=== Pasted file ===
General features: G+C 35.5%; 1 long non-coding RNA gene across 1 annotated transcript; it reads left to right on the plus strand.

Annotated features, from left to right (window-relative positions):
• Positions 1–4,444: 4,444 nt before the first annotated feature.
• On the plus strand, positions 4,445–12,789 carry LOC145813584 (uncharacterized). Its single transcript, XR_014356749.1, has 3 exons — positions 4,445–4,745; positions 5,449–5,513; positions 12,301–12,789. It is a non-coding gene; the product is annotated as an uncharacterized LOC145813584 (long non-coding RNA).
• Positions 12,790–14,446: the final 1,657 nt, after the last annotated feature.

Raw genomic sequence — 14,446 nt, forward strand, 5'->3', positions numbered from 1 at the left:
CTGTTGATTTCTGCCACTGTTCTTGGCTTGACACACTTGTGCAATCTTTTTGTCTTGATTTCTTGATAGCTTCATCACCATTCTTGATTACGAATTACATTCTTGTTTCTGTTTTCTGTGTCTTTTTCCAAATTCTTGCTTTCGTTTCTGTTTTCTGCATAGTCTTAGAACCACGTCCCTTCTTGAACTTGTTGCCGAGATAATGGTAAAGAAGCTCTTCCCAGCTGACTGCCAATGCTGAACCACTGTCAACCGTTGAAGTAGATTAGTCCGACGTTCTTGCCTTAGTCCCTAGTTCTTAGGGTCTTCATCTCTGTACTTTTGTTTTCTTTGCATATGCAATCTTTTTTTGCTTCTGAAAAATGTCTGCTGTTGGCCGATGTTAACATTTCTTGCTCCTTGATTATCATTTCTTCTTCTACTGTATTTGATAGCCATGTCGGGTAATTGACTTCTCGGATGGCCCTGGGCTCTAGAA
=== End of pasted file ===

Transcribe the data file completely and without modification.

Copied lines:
General features: G+C 35.5%; 1 long non-coding RNA gene across 1 annotated transcript; it reads left to right on the plus strand.

Annotated features, from left to right (window-relative positions):
• Positions 1–4,444: 4,444 nt before the first annotated feature.
• On the plus strand, positions 4,445–12,789 carry LOC145813584 (uncharacterized). Its single transcript, XR_014356749.1, has 3 exons — positions 4,445–4,745; positions 5,449–5,513; positions 12,301–12,789. It is a non-coding gene; the product is annotated as an uncharacterized LOC145813584 (long non-coding RNA).
• Positions 12,790–14,446: the final 1,657 nt, after the last annotated feature.

Raw genomic sequence — 14,446 nt, forward strand, 5'->3', positions numbered from 1 at the left:
CTGTTGATTTCTGCCACTGTTCTTGGCTTGACACACTTGTGCAATCTTTTTGTCTTGATTTCTTGATAGCTTCATCACCATTCTTGATTACGAATTACATTCTTGTTTCTGTTTTCTGTGTCTTTTTCCAAATTCTTGCTTTCGTTTCTGTTTTCTGCATAGTCTTAGAACCACGTCCCTTCTTGAACTTGTTGCCGAGATAATGGTAAAGAAGCTCTTCCCAGCTGACTGCCAATGCTGAACCACTGTCAACCGTTGAAGTAGATTAGTCCGACGTTCTTGCCTTAGTCCCTAGTTCTTAGGGTCTTCATCTCTGTACTTTTGTTTTCTTTGCATATGCAATCTTTTTTTGCTTCTGAAAAATGTCTGCTGTTGGCCGATGTTAACATTTCTTGCTCCTTGATTATCATTTCTTCTTCTACTGTATTTGATAGCCATGTCGGGTAATTGACTTCTCGGATGGCCCTGGGCTCTAGAA